A 700 kilometre stretch of mangrove shoreline in the Gulf of Carpentaria has died, James Cook University Professor Norm Duke told the Australian Mangrove and Saltmarsh Network Conference in Darwin in early July.
Duke, a spokesperson for the Australian Mangrove and Saltmarsh Network, said the scale and magnitude of the loss was "unprecedented and deeply concerning" and he had no doubt the dieback was related to climate change.
"It's a world-first in terms of the scale of mangroves that have died," he told the ABC.
Duke flew over the Gulf of Carpentaria last month to survey the extent of the dieback and found hectares of mangroves dying at Limmin Bight, in the Northern Territory and Karumba, in Queensland.
He described the scene as the most "dramatic, pronounced extreme level of dieback that I've ever observed".
"We're talking about 10,000 hectares of mangroves lost across this whole 700 kilometre span," he said. "Certainly nothing in my experience had prepared me to see anything like that. These are the most shocking images of dieback I've ever seen."
Analysis of satellite imagery and remote sensing confirmed the mangrove dieback in both states had happened in the space of about four weeks in late November and December last year, at the same time as the coral bleaching of the Great Barrier Reef.
Duke said: "That was the end of an unusually long dry period. That is probably the major contributing factor, the change of climate such that there was virtually no wet season last year.”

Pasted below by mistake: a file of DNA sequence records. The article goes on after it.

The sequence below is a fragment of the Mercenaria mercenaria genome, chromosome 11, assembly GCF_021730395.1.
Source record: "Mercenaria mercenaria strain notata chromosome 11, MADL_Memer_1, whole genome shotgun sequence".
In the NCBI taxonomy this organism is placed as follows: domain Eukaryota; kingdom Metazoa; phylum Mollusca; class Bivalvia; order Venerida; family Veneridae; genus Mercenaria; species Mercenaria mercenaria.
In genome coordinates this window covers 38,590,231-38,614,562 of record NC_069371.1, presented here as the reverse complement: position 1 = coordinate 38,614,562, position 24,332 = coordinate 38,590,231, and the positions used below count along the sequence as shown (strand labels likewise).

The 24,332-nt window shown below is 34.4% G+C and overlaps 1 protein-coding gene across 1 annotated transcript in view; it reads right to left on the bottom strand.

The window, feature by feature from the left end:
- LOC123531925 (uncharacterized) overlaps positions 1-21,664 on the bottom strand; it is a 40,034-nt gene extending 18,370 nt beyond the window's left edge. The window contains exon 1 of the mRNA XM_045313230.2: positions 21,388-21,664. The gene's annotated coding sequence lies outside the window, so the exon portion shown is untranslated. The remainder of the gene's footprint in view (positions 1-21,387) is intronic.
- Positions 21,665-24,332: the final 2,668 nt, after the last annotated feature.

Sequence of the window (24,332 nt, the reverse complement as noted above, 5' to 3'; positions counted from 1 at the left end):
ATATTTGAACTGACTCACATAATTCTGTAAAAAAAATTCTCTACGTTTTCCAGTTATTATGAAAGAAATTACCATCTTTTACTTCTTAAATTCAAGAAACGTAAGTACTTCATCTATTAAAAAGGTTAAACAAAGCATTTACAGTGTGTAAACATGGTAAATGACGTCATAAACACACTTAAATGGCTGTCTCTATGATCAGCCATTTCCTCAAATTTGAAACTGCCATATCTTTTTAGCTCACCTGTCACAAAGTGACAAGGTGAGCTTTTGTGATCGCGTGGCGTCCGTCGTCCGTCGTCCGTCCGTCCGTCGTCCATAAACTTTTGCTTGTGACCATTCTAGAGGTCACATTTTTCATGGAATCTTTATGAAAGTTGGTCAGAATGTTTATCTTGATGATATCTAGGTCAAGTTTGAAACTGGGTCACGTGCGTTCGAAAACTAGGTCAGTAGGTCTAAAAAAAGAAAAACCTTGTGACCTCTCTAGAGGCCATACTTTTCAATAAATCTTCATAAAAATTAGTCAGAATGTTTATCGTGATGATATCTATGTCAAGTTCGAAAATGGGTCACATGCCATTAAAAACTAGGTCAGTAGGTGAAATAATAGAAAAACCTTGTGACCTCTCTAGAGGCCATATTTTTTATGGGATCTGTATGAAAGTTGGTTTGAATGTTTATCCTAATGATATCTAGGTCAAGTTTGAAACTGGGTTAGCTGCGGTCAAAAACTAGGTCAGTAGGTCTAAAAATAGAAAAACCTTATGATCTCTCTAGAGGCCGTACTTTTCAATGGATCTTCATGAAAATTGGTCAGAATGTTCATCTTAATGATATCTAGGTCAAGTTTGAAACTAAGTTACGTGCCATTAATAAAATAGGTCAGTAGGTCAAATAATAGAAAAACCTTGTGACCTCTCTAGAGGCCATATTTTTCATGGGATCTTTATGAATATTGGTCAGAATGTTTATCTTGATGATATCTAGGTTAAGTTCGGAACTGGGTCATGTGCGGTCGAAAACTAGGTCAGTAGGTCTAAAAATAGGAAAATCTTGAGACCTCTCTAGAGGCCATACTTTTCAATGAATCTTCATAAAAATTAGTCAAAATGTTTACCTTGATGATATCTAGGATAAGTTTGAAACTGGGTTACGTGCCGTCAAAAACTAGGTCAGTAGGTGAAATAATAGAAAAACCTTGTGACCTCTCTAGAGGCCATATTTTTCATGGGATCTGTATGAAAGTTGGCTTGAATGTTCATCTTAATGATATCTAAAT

He said a deadly lack of fresh water and increased water and atmospheric temperatures stressed the plants beyond their tolerance.
"One of the mangroves' roles is that they prevent erosion of mud banks,” he said, “and as they've died, a lot of the sediment is going to be released and make the water dirtier and that will kill seagrass and coral. If it involves seagrass then the implications extend much more broadly, you're talking about turtles and dugongs.”
Mangroves are essential breeding grounds for fish stock including prawns, crabs and, in the north of Australia, finfish such as barramundi. Mangroves and coastal wetlands take in 50 times more carbon than tropical forests by area. Australia is home to 7% of the world's mangroves.
Duke and conference delegates called for mangrove monitoring efforts to be scaled-up as a matter of priority, so scientists can establish baseline conditions of national shorelines and quickly isolate and manage dieback events such as those seen in the Gulf of Carpentaria.